No, It’s Probably Not Too Late
If you’ve ever spent any time on the question-and-answer website Quora, you would have seen the ‘is it too late to do X’ questions for every type of field, be it computer programming, singing, or ventriloquy. These tend to be some of the most popular questions on the site. Which makes you wonder- what is it that the asker is searching for? Do they think that there is some sort of authority out there on the internet that can determine whether or not it is possible (or permissible) for them to do what they clearly want to do?
Congratulations, Janet. You have been authorized by the Digital Design Council of Youngers to pursue your dream of becoming a graphic designer, even though you’re over 35, which is, frankly, disgusting.
I believe we all instinctively understand that the qualities of creativity and originality get rewarded in this world. However, we are oddly desperate for proof that what we are trying to do has been done before.
Being in motion vs. taking action
I get that we don’t want to make stupid decisions. With the world’s information at our fingertips, we feel it would be inexcusable to make a decision without doing our research first. Fair enough. But at what point does research become another form of procrastination?
In his book ‘Atomic Habits’, author James Clear talks about what he calls the ‘difference between being in motion and taking action’:
The two ideas sound similar, but they’re not the same. When you’re in motion, you’re planning and strategizing and learning. Those are all good things, but they don’t produce a result. Action, on the other hand, is the type of behavior that will deliver an outcome. If I outline twenty ideas for articles I want to write, that’s motion. If I actually sit down and write an article, that’s action. If I search for a better diet plan and read a few books on the topic, that’s motion. If I actually eat a healthy meal, that’s action.
James Clear- Atomic Habits
Searching for proof that it’s possible and ‘doing your research’ is motion. It can be useful as a starting point. But actually doing it is called action, and that’s all that matters.
But how do I know what’s possible?
There was a first time for everything. And when it was being done for the first time, the person doing it wasn’t sure that it could be done. But they believed that it was possible. So how can one be unsure yet still believe that something is possible?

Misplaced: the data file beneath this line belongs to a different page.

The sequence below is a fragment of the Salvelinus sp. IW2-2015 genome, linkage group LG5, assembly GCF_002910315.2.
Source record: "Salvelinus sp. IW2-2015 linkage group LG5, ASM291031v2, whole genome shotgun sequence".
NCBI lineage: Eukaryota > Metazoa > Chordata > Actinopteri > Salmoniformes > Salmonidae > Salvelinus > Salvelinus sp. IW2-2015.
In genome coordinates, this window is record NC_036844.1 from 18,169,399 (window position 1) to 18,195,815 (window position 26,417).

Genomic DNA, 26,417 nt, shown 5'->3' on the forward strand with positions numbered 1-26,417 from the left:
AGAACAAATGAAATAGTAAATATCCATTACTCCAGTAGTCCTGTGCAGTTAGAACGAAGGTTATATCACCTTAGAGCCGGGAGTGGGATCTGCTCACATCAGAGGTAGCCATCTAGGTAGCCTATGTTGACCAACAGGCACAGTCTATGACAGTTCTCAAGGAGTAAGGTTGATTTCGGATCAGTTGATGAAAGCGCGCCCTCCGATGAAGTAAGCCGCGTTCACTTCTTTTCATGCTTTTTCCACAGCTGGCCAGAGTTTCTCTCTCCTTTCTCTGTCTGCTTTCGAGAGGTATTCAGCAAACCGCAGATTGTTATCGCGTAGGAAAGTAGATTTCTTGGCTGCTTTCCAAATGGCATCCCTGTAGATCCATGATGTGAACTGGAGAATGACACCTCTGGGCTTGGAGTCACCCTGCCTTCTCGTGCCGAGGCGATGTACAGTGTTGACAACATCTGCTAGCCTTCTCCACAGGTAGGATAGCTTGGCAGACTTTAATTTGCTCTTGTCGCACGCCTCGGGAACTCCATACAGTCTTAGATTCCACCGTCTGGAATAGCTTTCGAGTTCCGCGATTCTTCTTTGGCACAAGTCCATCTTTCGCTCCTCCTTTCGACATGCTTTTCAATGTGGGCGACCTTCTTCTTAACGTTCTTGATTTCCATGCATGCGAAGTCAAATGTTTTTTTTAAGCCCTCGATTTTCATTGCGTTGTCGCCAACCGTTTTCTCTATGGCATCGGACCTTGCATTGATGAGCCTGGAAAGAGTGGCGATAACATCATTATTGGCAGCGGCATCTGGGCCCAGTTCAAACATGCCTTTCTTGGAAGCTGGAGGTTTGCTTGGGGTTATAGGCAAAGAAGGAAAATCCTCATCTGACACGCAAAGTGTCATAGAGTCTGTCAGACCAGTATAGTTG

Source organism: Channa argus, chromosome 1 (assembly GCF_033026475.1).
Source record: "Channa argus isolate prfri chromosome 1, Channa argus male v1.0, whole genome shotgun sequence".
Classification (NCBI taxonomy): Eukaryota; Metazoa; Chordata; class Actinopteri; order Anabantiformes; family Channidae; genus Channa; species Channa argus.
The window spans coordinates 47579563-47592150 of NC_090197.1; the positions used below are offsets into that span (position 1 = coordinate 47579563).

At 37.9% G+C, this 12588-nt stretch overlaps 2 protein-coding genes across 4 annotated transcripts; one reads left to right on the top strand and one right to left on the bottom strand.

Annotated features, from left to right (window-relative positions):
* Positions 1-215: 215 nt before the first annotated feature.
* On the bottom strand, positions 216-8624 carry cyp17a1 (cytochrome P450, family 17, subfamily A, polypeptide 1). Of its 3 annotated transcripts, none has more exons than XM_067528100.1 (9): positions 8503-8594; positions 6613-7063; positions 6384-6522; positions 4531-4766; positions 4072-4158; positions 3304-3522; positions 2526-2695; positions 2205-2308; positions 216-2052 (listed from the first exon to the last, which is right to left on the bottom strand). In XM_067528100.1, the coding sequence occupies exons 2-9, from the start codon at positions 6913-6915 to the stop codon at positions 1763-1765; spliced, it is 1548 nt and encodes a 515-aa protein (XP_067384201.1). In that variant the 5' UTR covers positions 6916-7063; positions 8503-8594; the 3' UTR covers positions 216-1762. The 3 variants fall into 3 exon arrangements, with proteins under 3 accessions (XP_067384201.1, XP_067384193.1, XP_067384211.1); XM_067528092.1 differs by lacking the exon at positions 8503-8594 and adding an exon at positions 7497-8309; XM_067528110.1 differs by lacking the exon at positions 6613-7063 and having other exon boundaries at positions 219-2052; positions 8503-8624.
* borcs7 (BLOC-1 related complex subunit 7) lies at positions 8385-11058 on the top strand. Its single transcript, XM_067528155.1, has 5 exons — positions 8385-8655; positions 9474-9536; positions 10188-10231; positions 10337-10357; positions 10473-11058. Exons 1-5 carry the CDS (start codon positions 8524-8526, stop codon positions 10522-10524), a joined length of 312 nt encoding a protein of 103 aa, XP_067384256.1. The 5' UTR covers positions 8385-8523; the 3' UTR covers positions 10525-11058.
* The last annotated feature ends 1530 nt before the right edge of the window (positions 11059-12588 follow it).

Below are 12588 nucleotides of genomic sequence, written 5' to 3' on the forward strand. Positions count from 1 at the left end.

In the scientific world, there is a concept known as the ‘adjacent possible’. This concept attempts to explain how multiple people can arrive at the same scientific discovery at the same time, even if they’ve never ever met before. And that’s because their work is built on the work that came before. And their discoveries are the next natural step in human progress.
The adjacent possible is a kind of shadow future, hovering on the edges of the present state of things, a map of all the ways in which the present can reinvent itself…The strange and beautiful truth about the adjacent possible is that its boundaries grow as you explore those boundaries. Each new combination ushers new combinations into the adjacent possible.
Steven Johnson- Where Good Ideas Come From: The Natural History of Innovation
Even if you can’t find an example of someone who has done exactly what you want to do at your exact age, you can find plenty of examples of humans pushing the boundaries of performance in other fields at more advanced stages in life. Athletes are competing at the highest level for much longer past previously accepted ‘peaks’ in their careers. This is due to a number of technological improvements as well as progress in sports science and nutrition. E.g. Quarterback Tom Brady, who just won his 7th Super Bowl, uses brain training to keep his brain sharp and make lightning-quick decisions under pressure at the highest level, at the age of 43, which only a few years ago would have been considered well past an athlete’s peak performance age.
Being late can be an advantage
In her book ‘Successful Late Bloomers: The Story of Late-in-life achievement — The People, Strategies And Research’, author J.M.Orend outlines the three key side-effects of aging that successful ‘late bloomers’ use to their advantage:
- The Experience Advantage: Late bloomers have a greater range and depth in experiences that they can use to create novel connections between disparate ideas, often fueling innovation in their field.
- The Perspective Advantage: One of the side-effects of experience is perspective. As you are punched in the face repeatedly by life, as much as you fight back, you also learn when it’s time to put your ego aside and roll with the punches. And you get out of your own head and view things from other people’s perspectives. And that opens you up to creating more compelling, empathetic work that resonates with a wider audience.
- The Mindful Advantage: Experience provides perspective, which in turn allows late bloomers to be more mindful of their emotions and be more resilient than their younger counterparts in the face of life’s inevitable ups and downs.
“The capacity to ride out emotional storms more flexibly and resiliently is one of the great fruits of aging.” — Gene D. Cohen
Stop seeking permission to do that thing you’ve always wanted to do. There’s no supreme council out there that’s going to approve of your life plans and guarantee success. You must find out for yourself.
Even if you don’t find examples of others who have done something you want to do at your current age, be the first one. Find the ‘adjacent possible’ in your own life. And maybe the next time someone goes onto Google or Quora and types in ‘is it too late to do X’, they’ll find you saying “hell no, here’s what I did!”.